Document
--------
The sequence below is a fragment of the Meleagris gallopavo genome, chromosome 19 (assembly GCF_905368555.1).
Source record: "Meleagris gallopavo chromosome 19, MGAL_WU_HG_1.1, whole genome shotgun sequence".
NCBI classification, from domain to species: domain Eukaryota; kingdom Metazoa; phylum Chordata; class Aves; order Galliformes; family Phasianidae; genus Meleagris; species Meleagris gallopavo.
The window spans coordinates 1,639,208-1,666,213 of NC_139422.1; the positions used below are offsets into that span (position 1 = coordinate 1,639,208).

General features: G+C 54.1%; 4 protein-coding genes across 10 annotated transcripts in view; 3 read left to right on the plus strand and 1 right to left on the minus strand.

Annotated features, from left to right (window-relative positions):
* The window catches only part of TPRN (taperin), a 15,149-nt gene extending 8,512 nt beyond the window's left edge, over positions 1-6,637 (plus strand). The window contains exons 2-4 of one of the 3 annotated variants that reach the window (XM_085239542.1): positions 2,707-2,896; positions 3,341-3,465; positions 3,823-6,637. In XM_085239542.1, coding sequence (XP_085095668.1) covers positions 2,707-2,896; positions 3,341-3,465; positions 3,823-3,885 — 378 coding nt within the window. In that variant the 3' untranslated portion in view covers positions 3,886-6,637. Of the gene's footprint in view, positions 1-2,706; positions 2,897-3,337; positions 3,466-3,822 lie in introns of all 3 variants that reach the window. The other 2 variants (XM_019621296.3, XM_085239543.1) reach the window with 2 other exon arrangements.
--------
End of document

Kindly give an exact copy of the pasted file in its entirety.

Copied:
The sequence below is a fragment of the Meleagris gallopavo genome, chromosome 19 (assembly GCF_905368555.1).
Source record: "Meleagris gallopavo chromosome 19, MGAL_WU_HG_1.1, whole genome shotgun sequence".
NCBI classification, from domain to species: domain Eukaryota; kingdom Metazoa; phylum Chordata; class Aves; order Galliformes; family Phasianidae; genus Meleagris; species Meleagris gallopavo.
The window spans coordinates 1,639,208-1,666,213 of NC_139422.1; the positions used below are offsets into that span (position 1 = coordinate 1,639,208).

General features: G+C 54.1%; 4 protein-coding genes across 10 annotated transcripts in view; 3 read left to right on the plus strand and 1 right to left on the minus strand.

Annotated features, from left to right (window-relative positions):
* The window catches only part of TPRN (taperin), a 15,149-nt gene extending 8,512 nt beyond the window's left edge, over positions 1-6,637 (plus strand). The window contains exons 2-4 of one of the 3 annotated variants that reach the window (XM_085239542.1): positions 2,707-2,896; positions 3,341-3,465; positions 3,823-6,637. In XM_085239542.1, coding sequence (XP_085095668.1) covers positions 2,707-2,896; positions 3,341-3,465; positions 3,823-3,885 — 378 coding nt within the window. In that variant the 3' untranslated portion in view covers positions 3,886-6,637. Of the gene's footprint in view, positions 1-2,706; positions 2,897-3,337; positions 3,466-3,822 lie in introns of all 3 variants that reach the window. The other 2 variants (XM_019621296.3, XM_085239543.1) reach the window with 2 other exon arrangements.